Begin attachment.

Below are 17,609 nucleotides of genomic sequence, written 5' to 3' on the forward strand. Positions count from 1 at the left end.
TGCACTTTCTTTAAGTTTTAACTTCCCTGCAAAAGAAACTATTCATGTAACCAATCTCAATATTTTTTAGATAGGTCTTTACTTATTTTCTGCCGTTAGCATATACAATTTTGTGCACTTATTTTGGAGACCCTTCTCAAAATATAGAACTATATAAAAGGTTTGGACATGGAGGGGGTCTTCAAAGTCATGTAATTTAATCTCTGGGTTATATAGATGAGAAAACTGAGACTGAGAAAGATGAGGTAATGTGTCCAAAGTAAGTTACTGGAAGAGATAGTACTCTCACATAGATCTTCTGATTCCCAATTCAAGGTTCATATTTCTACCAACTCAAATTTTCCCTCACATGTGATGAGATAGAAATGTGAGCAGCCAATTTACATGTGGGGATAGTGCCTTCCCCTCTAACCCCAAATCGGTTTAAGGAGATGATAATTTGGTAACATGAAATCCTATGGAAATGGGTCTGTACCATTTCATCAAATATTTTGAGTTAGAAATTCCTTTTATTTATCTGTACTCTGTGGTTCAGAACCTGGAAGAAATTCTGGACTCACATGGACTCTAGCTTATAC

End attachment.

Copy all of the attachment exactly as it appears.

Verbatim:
Below are 17,609 nucleotides of genomic sequence, written 5' to 3' on the forward strand. Positions count from 1 at the left end.
TGCACTTTCTTTAAGTTTTAACTTCCCTGCAAAAGAAACTATTCATGTAACCAATCTCAATATTTTTTAGATAGGTCTTTACTTATTTTCTGCCGTTAGCATATACAATTTTGTGCACTTATTTTGGAGACCCTTCTCAAAATATAGAACTATATAAAAGGTTTGGACATGGAGGGGGTCTTCAAAGTCATGTAATTTAATCTCTGGGTTATATAGATGAGAAAACTGAGACTGAGAAAGATGAGGTAATGTGTCCAAAGTAAGTTACTGGAAGAGATAGTACTCTCACATAGATCTTCTGATTCCCAATTCAAGGTTCATATTTCTACCAACTCAAATTTTCCCTCACATGTGATGAGATAGAAATGTGAGCAGCCAATTTACATGTGGGGATAGTGCCTTCCCCTCTAACCCCAAATCGGTTTAAGGAGATGATAATTTGGTAACATGAAATCCTATGGAAATGGGTCTGTACCATTTCATCAAATATTTTGAGTTAGAAATTCCTTTTATTTATCTGTACTCTGTGGTTCAGAACCTGGAAGAAATTCTGGACTCACATGGACTCTAGCTTATAC